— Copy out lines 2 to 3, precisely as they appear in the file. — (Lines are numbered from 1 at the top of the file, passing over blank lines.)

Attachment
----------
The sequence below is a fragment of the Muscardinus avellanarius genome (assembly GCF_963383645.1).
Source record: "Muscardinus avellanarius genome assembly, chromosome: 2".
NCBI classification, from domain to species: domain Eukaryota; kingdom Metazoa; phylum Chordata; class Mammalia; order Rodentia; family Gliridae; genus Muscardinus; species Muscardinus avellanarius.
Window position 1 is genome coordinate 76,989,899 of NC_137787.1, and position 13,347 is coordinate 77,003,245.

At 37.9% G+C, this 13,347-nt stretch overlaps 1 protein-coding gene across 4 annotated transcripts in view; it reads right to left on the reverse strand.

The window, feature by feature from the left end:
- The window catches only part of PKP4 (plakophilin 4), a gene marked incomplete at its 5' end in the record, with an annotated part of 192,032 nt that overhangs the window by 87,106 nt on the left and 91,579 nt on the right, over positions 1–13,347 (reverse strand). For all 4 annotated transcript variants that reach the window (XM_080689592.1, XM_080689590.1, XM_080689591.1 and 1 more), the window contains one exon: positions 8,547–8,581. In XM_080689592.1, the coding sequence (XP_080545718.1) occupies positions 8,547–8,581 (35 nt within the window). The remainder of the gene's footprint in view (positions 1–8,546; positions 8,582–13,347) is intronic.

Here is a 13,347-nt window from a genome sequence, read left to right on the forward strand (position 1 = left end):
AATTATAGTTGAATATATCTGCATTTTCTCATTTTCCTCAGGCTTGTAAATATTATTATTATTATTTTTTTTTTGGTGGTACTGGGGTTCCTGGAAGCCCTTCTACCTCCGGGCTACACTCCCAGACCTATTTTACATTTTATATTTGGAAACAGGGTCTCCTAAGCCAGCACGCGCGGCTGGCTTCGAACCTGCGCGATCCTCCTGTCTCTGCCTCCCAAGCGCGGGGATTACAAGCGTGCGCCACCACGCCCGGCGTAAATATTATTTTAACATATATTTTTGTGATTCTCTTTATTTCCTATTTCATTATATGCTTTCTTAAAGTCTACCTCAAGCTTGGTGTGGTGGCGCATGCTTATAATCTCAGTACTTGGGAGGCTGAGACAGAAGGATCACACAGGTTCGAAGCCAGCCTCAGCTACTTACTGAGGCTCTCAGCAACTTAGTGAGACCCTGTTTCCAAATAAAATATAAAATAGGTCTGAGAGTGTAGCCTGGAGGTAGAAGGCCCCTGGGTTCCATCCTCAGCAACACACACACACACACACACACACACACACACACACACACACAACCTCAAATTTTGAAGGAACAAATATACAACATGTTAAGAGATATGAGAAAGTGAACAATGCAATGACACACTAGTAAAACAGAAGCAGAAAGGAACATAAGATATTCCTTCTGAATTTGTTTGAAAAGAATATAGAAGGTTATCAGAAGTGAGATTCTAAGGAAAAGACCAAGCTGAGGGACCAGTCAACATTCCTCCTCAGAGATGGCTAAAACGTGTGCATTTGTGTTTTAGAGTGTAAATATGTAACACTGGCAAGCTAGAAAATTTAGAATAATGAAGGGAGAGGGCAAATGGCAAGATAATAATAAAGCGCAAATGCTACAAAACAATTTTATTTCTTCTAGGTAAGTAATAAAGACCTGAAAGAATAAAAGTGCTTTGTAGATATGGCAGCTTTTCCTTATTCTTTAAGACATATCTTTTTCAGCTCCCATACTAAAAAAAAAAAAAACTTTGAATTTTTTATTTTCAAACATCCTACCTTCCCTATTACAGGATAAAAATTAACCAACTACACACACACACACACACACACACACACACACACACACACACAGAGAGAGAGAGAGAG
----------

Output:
Source record: "Muscardinus avellanarius genome assembly, chromosome: 2".
NCBI classification, from domain to species: domain Eukaryota; kingdom Metazoa; phylum Chordata; class Mammalia; order Rodentia; family Gliridae; genus Muscardinus; species Muscardinus avellanarius.